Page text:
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Production shot of Andrew Gilbert at Fort Bragg

Production shot of Andrew Gilbert at Fort Bragg

“I am not as consumed in the process of making images but more in the people and places in which I tell the story. I really believe that is the only way to fuel the passion that drives my work.”
— Andrew Gilbert

about the 82nd airborne division

The Army’s 82nd Airborne Division, an elite division specializing in air assault, turns 100 this year.

Based out of Fort Bragg, North Carolina, 82nd Airborne soldiers (easily recognizable by their maroon berets and “AA” arm patches) have been involved in virtually every U.S. military conflict since World War I.

The “AA” arm patch, worn by all 82nd soldiers, stands for “All American,” the nickname given to the division when it was first formed at Camp Gordon, Georgia, in 1917.

During World War I, many units created nicknames for themselves to build camaraderie and boost morale. Shortly after its inception, the newly-formed 82nd, in partnership with the Atlanta Georgian newspaper, held a contest to collect nickname ideas for the division. The winning nickname, “All American,” was submitted by Vivienne Goodwyn and was chosen for its embodiment of the 82nd’s unique makeup. Unlike other divisions at the time, a diverse group of men from all 48 states served in the 82nd.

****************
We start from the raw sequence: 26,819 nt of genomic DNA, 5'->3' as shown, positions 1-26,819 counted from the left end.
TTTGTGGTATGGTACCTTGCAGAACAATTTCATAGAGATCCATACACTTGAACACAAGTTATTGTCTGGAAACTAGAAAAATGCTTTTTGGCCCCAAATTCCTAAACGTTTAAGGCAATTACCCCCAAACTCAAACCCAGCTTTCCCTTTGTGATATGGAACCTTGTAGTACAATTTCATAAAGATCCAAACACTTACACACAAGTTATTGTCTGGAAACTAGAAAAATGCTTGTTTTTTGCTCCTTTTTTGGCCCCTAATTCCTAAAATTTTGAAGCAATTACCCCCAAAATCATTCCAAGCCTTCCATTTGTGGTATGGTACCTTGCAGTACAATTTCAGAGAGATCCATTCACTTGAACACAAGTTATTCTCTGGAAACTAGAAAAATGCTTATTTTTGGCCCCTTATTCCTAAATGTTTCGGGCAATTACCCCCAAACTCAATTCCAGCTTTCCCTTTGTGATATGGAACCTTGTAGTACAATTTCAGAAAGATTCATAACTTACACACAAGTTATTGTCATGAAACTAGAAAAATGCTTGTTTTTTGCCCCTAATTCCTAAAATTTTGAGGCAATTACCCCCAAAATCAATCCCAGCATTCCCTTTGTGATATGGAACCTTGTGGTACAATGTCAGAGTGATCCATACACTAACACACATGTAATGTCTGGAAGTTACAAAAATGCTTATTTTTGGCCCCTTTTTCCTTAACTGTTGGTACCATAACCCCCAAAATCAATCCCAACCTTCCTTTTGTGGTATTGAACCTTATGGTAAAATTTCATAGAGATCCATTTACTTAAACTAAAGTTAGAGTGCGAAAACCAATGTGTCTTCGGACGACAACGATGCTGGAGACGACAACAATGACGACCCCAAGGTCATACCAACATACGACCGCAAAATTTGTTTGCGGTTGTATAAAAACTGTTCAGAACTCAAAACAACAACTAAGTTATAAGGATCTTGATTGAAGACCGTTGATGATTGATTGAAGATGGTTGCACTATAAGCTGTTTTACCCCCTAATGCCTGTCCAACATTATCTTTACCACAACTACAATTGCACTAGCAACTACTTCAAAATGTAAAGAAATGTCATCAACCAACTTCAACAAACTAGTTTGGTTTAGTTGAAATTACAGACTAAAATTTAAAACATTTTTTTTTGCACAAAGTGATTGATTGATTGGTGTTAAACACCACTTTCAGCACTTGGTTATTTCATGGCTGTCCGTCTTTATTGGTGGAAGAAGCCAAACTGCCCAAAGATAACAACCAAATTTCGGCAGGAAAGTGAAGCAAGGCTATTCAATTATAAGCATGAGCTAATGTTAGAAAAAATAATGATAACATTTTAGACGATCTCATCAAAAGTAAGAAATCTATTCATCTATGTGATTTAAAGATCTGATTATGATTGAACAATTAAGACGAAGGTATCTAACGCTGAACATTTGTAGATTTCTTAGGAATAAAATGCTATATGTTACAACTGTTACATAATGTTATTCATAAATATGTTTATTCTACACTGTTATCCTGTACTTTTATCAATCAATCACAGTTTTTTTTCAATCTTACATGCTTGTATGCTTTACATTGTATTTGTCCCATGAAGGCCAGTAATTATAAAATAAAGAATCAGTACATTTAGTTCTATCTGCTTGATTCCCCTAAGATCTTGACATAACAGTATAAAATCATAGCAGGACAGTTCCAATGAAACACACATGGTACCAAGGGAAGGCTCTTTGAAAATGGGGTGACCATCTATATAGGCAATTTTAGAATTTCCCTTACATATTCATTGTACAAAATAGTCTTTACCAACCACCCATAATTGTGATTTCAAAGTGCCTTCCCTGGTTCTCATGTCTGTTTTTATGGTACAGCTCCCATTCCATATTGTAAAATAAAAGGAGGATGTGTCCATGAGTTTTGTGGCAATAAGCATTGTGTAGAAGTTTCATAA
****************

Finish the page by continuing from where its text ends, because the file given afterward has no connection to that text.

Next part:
On any given month, roughly 10,000 training jumps are conducted by soldiers stationed at Fort Bragg.

Fort Bragg, the home of the 82nd Airborne, is home to 57,000 service members and 11,000 civilian employees, making it the most populated U.S. military installation.